7. keeney

    keeney Member

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    4wd on slick surfaces does more than just get you unstuck. It keeps you from fishtailing and prevents over-steering when the back end breaks loose. The vehicle is generally more stable. A classic crash scenario in a rwd truck here in iffy MN weather is accelerating coming out of a cloverleaf only to hit frozen slickness on the overpass deck. Its easy to over-correct your vehicle straight into the concrete center divider.
     
  8. M_D129

    M_D129 Member

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    MN guy here too, and did exactly this in my Dual Model 3, on the 494/35S interchange. Back end gave out due to ice on the sharp “on-ramp”, under the 494 bridge. Was able to maintain control up front, and bring the tail end around easily from sideways. This was pre-winter tires, and now with winters, the front and rear are grabbing like mad.
     
  9. Buck Rodgers

    Buck Rodgers New Member

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    I live in the Snow Belt of NY. We saw a 3' storm a few years back and I've driven in plenty of 2' drifts. Since the year 2000 I have driven d22 Nissan 2wd trucks in the snow successfully without any accidents and drove for a living 8-10 hours a day. With the correct weight distribution (sand bags) and studded snows, it's completely legitimate to consider 2wd in a snow region. I drove a rwd mustang through a blizzard and it's limited slip rear made slipping or doing parking lot donuts very difficult. I've owned more than 20 vehicles over the years and while 4wd is definitely better for poor driving conditions it's not in any way necessary for every driver. That said, the OP wants to know about smart power distribution, not what a 1990 f150 would do with all seasons on ice. I am in the same boat and there is a huge difference between 39k and 69k. But, if the truck is a joke in the snow, that's the difference. 2wd isn't a joke in the snow if it's rigged correctly and driven by an experienced driver.
     
  10. mongo

    mongo Well-Known Member

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    Is OP asking about tri-motor (69,900) or just AWD (49,900) versus RWD (39,900)?
     
  11. Buck Rodgers

    Buck Rodgers New Member

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    I just read it a few times and it looks like he's asking how the rwd would do in the snow based on price and weight distribution. Seems like he is considering the differences between rwd and awd but asking for thoughts in rwd snow performance. Unfortunately, no real data is available. I'm looking for the same.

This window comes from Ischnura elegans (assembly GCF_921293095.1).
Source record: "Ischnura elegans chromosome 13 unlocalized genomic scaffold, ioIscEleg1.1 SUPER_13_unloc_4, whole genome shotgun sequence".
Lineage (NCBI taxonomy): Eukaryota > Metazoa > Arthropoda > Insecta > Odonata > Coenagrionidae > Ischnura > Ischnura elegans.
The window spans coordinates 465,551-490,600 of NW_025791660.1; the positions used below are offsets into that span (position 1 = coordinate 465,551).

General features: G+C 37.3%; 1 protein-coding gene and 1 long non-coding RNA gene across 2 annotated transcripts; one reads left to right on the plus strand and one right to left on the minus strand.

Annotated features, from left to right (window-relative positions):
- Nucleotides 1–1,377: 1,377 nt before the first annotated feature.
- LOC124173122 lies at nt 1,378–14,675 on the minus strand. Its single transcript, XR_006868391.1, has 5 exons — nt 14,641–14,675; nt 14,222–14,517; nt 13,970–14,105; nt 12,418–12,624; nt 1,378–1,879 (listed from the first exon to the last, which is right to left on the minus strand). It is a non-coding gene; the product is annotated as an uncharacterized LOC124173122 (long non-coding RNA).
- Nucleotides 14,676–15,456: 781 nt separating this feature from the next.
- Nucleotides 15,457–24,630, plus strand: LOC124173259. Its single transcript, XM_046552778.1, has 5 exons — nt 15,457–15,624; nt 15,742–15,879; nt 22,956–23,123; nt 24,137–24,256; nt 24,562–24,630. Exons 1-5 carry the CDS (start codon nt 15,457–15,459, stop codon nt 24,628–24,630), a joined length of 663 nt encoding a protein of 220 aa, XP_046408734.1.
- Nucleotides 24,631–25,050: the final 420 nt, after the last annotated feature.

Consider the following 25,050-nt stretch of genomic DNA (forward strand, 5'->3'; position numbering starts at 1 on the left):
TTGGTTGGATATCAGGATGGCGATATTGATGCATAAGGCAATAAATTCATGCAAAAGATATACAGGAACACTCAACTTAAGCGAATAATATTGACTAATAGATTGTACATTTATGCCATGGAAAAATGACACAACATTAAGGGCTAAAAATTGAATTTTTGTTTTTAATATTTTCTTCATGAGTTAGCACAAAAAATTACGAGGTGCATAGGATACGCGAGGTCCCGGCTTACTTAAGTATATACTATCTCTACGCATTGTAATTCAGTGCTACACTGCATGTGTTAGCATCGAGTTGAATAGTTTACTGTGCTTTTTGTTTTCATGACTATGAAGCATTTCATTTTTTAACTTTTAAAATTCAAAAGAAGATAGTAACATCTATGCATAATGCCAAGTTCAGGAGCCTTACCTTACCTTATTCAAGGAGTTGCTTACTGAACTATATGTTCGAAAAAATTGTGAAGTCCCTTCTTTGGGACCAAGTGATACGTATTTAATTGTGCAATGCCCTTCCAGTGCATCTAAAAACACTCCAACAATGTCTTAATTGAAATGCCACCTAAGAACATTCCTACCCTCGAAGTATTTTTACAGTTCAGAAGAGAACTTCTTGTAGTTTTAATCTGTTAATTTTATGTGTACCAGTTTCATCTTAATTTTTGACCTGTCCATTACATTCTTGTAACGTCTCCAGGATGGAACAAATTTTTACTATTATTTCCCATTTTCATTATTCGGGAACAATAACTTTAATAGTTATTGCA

12. chphilo

    chphilo Member

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    I think the OP went with RWD.

    For winter driving, AWD, hands down. I have 4wd truck and wife has 2wd van. She is afraid to drive in the winter so she either drives my truck or have me drive her.

    Even for those in warmer climate, AWD is always helpful. Apparently, you could get into a pickle if your rear wheel hit the slick part when launching a boat.
     
  13. Mayonayze

    Mayonayze Member

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    Nobody with the right rubber and experience ‘needs’ awd or 4wd to drive safely in snow or other extreme conditions. But there is no disputing that awd and 4wd make a vehicle materially more capable than 2wd in every instance; Tokyo drift, notwithstanding.

    I wouldn’t expect any unique weight distributions or other design characteristics of the CT to change this paradigm.
     
  14. mba83

    mba83 Member

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    Definitely get AWD. Will hold its resale value better, and more importantly you will be able to sell it faster when the time comes down the road. It's difficult to sell RWD trucks.
     
  15. azjohn

    azjohn Member

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    I think the driving dynamics will be different than an ICE 4wd truck in the snow, with the weight of the battery pack
     
    • Like x 1
  16. chphilo

    chphilo Member

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    That is probably true. But I would think that AWD CT will be better than 2wd CT. I drove 2wd vehicles for most of my life (lived in several snowy states). My current truck is my first 4wd vehicle and I don't think I will ever go back to 2wd.